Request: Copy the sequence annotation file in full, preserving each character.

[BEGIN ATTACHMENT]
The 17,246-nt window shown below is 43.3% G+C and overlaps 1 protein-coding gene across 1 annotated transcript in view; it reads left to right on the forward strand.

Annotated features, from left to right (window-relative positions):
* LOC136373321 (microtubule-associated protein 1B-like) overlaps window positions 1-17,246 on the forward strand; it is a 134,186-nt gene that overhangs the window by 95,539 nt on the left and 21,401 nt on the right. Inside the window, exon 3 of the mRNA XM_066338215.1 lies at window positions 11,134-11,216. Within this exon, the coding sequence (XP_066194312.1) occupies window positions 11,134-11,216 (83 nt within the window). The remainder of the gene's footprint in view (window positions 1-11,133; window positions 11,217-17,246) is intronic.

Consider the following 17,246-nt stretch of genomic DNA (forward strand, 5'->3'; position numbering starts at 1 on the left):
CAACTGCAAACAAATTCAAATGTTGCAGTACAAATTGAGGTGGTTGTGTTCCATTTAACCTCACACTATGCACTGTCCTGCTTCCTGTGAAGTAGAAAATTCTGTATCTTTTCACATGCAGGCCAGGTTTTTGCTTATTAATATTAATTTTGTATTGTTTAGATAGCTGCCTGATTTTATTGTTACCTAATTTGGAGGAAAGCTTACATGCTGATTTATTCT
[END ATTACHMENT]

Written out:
The 17,246-nt window shown below is 43.3% G+C and overlaps 1 protein-coding gene across 1 annotated transcript in view; it reads left to right on the forward strand.

Annotated features, from left to right (window-relative positions):
* LOC136373321 (microtubule-associated protein 1B-like) overlaps window positions 1-17,246 on the forward strand; it is a 134,186-nt gene that overhangs the window by 95,539 nt on the left and 21,401 nt on the right. Inside the window, exon 3 of the mRNA XM_066338215.1 lies at window positions 11,134-11,216. Within this exon, the coding sequence (XP_066194312.1) occupies window positions 11,134-11,216 (83 nt within the window). The remainder of the gene's footprint in view (window positions 1-11,133; window positions 11,217-17,246) is intronic.

Consider the following 17,246-nt stretch of genomic DNA (forward strand, 5'->3'; position numbering starts at 1 on the left):
CAACTGCAAACAAATTCAAATGTTGCAGTACAAATTGAGGTGGTTGTGTTCCATTTAACCTCACACTATGCACTGTCCTGCTTCCTGTGAAGTAGAAAATTCTGTATCTTTTCACATGCAGGCCAGGTTTTTGCTTATTAATATTAATTTTGTATTGTTTAGATAGCTGCCTGATTTTATTGTTACCTAATTTGGAGGAAAGCTTACATGCTGATTTATTCT